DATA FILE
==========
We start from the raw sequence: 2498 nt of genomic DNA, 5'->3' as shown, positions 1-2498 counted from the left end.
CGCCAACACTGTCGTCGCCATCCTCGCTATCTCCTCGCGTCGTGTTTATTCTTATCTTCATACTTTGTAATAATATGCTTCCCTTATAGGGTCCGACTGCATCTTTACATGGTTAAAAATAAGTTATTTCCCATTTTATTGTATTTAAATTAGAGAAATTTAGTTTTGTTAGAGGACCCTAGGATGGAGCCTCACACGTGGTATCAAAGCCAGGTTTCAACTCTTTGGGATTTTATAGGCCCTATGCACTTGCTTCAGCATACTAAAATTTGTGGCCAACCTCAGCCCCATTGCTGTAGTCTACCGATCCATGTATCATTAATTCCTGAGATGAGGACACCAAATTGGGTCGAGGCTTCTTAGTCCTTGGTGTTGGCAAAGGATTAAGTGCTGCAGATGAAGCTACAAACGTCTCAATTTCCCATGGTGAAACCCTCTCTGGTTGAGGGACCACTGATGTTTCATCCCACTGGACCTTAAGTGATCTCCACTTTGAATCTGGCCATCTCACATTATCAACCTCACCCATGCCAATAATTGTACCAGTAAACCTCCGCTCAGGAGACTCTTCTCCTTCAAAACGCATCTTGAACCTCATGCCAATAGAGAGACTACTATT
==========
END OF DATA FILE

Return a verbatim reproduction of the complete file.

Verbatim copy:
We start from the raw sequence: 2498 nt of genomic DNA, 5'->3' as shown, positions 1-2498 counted from the left end.
CGCCAACACTGTCGTCGCCATCCTCGCTATCTCCTCGCGTCGTGTTTATTCTTATCTTCATACTTTGTAATAATATGCTTCCCTTATAGGGTCCGACTGCATCTTTACATGGTTAAAAATAAGTTATTTCCCATTTTATTGTATTTAAATTAGAGAAATTTAGTTTTGTTAGAGGACCCTAGGATGGAGCCTCACACGTGGTATCAAAGCCAGGTTTCAACTCTTTGGGATTTTATAGGCCCTATGCACTTGCTTCAGCATACTAAAATTTGTGGCCAACCTCAGCCCCATTGCTGTAGTCTACCGATCCATGTATCATTAATTCCTGAGATGAGGACACCAAATTGGGTCGAGGCTTCTTAGTCCTTGGTGTTGGCAAAGGATTAAGTGCTGCAGATGAAGCTACAAACGTCTCAATTTCCCATGGTGAAACCCTCTCTGGTTGAGGGACCACTGATGTTTCATCCCACTGGACCTTAAGTGATCTCCACTTTGAATCTGGCCATCTCACATTATCAACCTCACCCATGCCAATAATTGTACCAGTAAACCTCCGCTCAGGAGACTCTTCTCCTTCAAAACGCATCTTGAACCTCATGCCAATAGAGAGACTACTATT